I'm a software engineer, and I spend a lot of time looking at computer and mobile phone screens. I also tend to stay late at work, which often means driving home in the dark.
You are a software engineer and spend a lot of time looking at computer and mobile phone screens and often drive home in the dark! Listen very carefully because this is critical to your decision.
Multifocal IOLs are not covered by insurance because they are considered "premium" devices. They cost a lot more. Why? Because the manufacturer charges more and because there is a huge markup by your surgeon. Are they worth it? Absolutely not. This is not a matter of "waiting for the insurance company to catch up with technology." And there is no litigious risk here on the part of insurance companies.
You have probably experienced using a digital camera. When you are pointing the camera at something in the distance and then bring the camera to bear on something near to you, the camera adjusts the focus. You can hear a little motor in the camera making the focusing change. If you have a $5,000 Nikon camera with an $8,000 lens attached to it, you will also hear a little motor adjusting the focus. WHY DOESN'T NIKON MAKE A LENS THAT CAN FOCUS FAR AWAY AND NEAR WITHOUT HAVING TO ADJUST THE FOCUS? Simple answer: Because it is optically impossible. The picture quality would suffer trying to spread the depth of focus between distance and near (i.e., "reading distance").
Are some people happy with multifocal lenses? Yes. Is everybody happy? No. I have yet to examine a patient who could read as well with a multifocal IOL as patients with monofocal IOLs and reading glasses. In fact, every multifocal lens patient I have examined could see BETTER using reading glasses AFTER surgery. I can tell you, patients who have shelled out $5,000 or $6,000 and find out that a $10 pair of readers off the rack at Walmart helps them read are VERY unhappy.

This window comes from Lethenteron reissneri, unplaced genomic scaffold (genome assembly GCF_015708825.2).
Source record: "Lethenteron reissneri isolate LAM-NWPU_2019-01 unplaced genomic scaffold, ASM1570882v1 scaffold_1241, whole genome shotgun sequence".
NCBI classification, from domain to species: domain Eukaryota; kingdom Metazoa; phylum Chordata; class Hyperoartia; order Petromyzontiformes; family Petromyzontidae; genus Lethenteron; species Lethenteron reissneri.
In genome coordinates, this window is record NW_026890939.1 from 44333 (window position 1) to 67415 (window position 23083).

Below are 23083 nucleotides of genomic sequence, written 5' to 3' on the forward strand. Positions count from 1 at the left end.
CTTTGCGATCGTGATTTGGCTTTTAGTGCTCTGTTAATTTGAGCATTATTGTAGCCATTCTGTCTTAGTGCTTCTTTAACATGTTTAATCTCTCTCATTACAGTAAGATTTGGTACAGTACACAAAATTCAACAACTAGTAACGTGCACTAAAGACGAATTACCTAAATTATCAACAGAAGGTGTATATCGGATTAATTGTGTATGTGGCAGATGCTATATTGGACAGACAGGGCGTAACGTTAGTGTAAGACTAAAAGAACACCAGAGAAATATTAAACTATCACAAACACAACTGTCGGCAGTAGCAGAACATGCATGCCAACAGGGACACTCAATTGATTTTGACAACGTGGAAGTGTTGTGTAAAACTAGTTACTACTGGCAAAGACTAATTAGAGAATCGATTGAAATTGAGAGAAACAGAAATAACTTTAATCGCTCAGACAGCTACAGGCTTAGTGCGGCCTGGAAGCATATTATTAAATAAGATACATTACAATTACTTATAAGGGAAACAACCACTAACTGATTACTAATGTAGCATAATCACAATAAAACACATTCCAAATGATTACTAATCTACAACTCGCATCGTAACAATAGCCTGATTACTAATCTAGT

Forget all the stuff about neural adaptation. Blur is blur. Halos are halos (i.e. spherical aberrations).You may, over time, forget what "really clear" looks like. Multifocal IOLs simply do not and can not provide the crispness of vision of monofocal implants.
In fact, one of the contraindications for implanting multifocal IOLs is for patients with macular degeneration. Why? Because patients with macular degeneration already have compromised visual acuity and the MF IOLs will make their vision worse. This implies that patients WITHOUT macular degeneration have so much visual quality to spare that they can afford to lose a little! You are just 55 years of age. You may well live to be 85 or 95 and may well develop macular degeneration. At that point you would dearly welcome the difference in visual quality that monofocal IOLs provide.Your occupation is visually demanding.
Once the IOLs are in, it becomes risky to remove them and the window for IOL exchange is limited to a month or sixth weeks. By the way... You can still wear progressive addition lenses in your glasses. Your Rx does not have to be strictly reading glasses.
I am an optometrist, accustomed to hearing how people see every day, and there is a distinct difference in patients' responses with multifocal IOLs. There is a good chance your surgeon doesn't truly grasp this visual quality difference. A lot of surgeons don't refract patients. Cranking up a 150 watt bulb just above your book is no way to read and certainly no way to prove that multifocals allow sufficient clarity at near.
I know I am offering you a very strong opinion. It's necessary. One more reason why multifocals are expensive: Because everybody throngs to the prospect of never wearing glasses again. It's a big promise. But the fulfillment of that promise is the difference between your expectations and the reality of how light can be bent to a fine focus. Patient expectations all too frequently outrun the laws of physics.
Look in this same section of the bulletin board for what I wrote here: The case against multi-focal IOLs